In fact, when I consider any social system that prevails in the modern world, I can’t, so help me God, see it as anything but a conspiracy of the rich to advance their own interests under the pretext of organizing society. They think up all sorts of tricks and dodges, first for keeping safe their ill-gotten gains, and then for exploiting the poor by buying their labor as cheaply as possible. Once the rich have decided that these tricks and dodges shall be officially recognized by society—which includes the poor as well as the rich—they acquire the force of law. Thus, an unscrupulous minority is led by its insatiable greed to monopolize what would have been enough to supply the needs of the whole population. And yet how much happier even these people would be in Utopia! There, with the simultaneous abolition of money and the passion for money, how many other social problems have been solved, how many crimes eradicated! For obviously the end of money means the end of all those types of criminal behavior which daily punishments are powerless to check: fraud, theft, burglary, brawls, riots, disputes, rebellion, murder, treason, and black magic. And the moment money goes, you can also say goodbye to fear, tension, anxiety, overwork, and sleepless nights. Why, even poverty itself, the one problem that has always seemed to need money for its solution, would promptly disappear if money ceased to exist.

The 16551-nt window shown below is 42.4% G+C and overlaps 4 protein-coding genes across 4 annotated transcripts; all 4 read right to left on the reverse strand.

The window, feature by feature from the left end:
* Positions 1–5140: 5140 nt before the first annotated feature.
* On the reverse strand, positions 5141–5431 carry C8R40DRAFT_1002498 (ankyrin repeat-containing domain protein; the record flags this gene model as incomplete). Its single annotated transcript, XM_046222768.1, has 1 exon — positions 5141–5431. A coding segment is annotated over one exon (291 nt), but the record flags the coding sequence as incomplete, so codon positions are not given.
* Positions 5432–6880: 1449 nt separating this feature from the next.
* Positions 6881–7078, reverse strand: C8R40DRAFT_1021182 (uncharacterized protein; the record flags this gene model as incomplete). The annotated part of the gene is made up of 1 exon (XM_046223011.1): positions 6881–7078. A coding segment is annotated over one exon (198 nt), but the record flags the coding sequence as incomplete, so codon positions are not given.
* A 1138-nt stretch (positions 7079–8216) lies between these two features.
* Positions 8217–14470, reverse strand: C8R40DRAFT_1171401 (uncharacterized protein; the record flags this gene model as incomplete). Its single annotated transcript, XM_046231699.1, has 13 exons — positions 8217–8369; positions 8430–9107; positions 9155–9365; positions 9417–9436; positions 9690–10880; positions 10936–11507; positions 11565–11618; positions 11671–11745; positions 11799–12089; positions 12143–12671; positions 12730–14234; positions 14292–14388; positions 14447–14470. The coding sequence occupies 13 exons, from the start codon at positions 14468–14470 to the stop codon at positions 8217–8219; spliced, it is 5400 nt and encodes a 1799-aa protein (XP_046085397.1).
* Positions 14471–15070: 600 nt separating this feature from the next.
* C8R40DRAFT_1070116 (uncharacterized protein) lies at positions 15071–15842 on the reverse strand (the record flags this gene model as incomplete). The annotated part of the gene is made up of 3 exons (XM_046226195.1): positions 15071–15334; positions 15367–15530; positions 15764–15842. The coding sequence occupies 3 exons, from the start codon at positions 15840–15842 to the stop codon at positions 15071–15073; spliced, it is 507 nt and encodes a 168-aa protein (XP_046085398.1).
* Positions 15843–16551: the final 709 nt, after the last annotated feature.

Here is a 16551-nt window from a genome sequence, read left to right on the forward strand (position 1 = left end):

Let me try to make this point clearer. Just think back to one of the years when the harvest was bad and thousands of people died of starvation. Well, I bet if you’d inspected every rich man’s barn at the end of that lean period you’d have found enough corn to have saved all the lives that were lost through malnutrition and disease, and prevented anyone from suffering any ill effects whatever from the meanness of the weather and the soil. Everyone could so easily get enough to eat if it weren’t for that blessed nuisance, money. There you have a brilliant invention which was designed to make food more readily available. Actually it’s the only thing that makes it unobtainable.